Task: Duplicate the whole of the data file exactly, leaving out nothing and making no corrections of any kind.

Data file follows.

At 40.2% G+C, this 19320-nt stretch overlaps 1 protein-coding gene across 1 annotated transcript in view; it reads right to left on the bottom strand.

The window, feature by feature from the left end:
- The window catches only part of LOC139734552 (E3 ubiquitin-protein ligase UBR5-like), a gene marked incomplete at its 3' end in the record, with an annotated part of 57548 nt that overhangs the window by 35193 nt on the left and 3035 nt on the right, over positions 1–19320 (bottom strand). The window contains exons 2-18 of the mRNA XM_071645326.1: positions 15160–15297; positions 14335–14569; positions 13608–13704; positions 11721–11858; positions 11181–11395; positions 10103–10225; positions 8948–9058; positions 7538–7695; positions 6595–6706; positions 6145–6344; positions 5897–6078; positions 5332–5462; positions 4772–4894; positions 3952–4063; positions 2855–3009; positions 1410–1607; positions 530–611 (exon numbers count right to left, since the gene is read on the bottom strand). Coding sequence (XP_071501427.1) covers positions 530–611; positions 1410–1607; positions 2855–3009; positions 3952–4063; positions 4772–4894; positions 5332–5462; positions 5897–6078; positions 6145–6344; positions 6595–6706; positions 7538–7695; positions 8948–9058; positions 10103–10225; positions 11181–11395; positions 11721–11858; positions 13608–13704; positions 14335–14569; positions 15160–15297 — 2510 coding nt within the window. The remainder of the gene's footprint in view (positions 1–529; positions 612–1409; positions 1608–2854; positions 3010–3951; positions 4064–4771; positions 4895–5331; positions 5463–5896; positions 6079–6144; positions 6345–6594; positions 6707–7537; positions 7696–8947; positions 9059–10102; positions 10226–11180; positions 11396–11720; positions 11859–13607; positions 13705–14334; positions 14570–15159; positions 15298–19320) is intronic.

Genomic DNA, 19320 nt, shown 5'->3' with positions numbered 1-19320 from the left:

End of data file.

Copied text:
At 40.2% G+C, this 19320-nt stretch overlaps 1 protein-coding gene across 1 annotated transcript in view; it reads right to left on the bottom strand.

The window, feature by feature from the left end:
- The window catches only part of LOC139734552 (E3 ubiquitin-protein ligase UBR5-like), a gene marked incomplete at its 3' end in the record, with an annotated part of 57548 nt that overhangs the window by 35193 nt on the left and 3035 nt on the right, over positions 1–19320 (bottom strand). The window contains exons 2-18 of the mRNA XM_071645326.1: positions 15160–15297; positions 14335–14569; positions 13608–13704; positions 11721–11858; positions 11181–11395; positions 10103–10225; positions 8948–9058; positions 7538–7695; positions 6595–6706; positions 6145–6344; positions 5897–6078; positions 5332–5462; positions 4772–4894; positions 3952–4063; positions 2855–3009; positions 1410–1607; positions 530–611 (exon numbers count right to left, since the gene is read on the bottom strand). Coding sequence (XP_071501427.1) covers positions 530–611; positions 1410–1607; positions 2855–3009; positions 3952–4063; positions 4772–4894; positions 5332–5462; positions 5897–6078; positions 6145–6344; positions 6595–6706; positions 7538–7695; positions 8948–9058; positions 10103–10225; positions 11181–11395; positions 11721–11858; positions 13608–13704; positions 14335–14569; positions 15160–15297 — 2510 coding nt within the window. The remainder of the gene's footprint in view (positions 1–529; positions 612–1409; positions 1608–2854; positions 3010–3951; positions 4064–4771; positions 4895–5331; positions 5463–5896; positions 6079–6144; positions 6345–6594; positions 6707–7537; positions 7696–8947; positions 9059–10102; positions 10226–11180; positions 11396–11720; positions 11859–13607; positions 13705–14334; positions 14570–15159; positions 15298–19320) is intronic.

Genomic DNA, 19320 nt, shown 5'->3' with positions numbered 1-19320 from the left: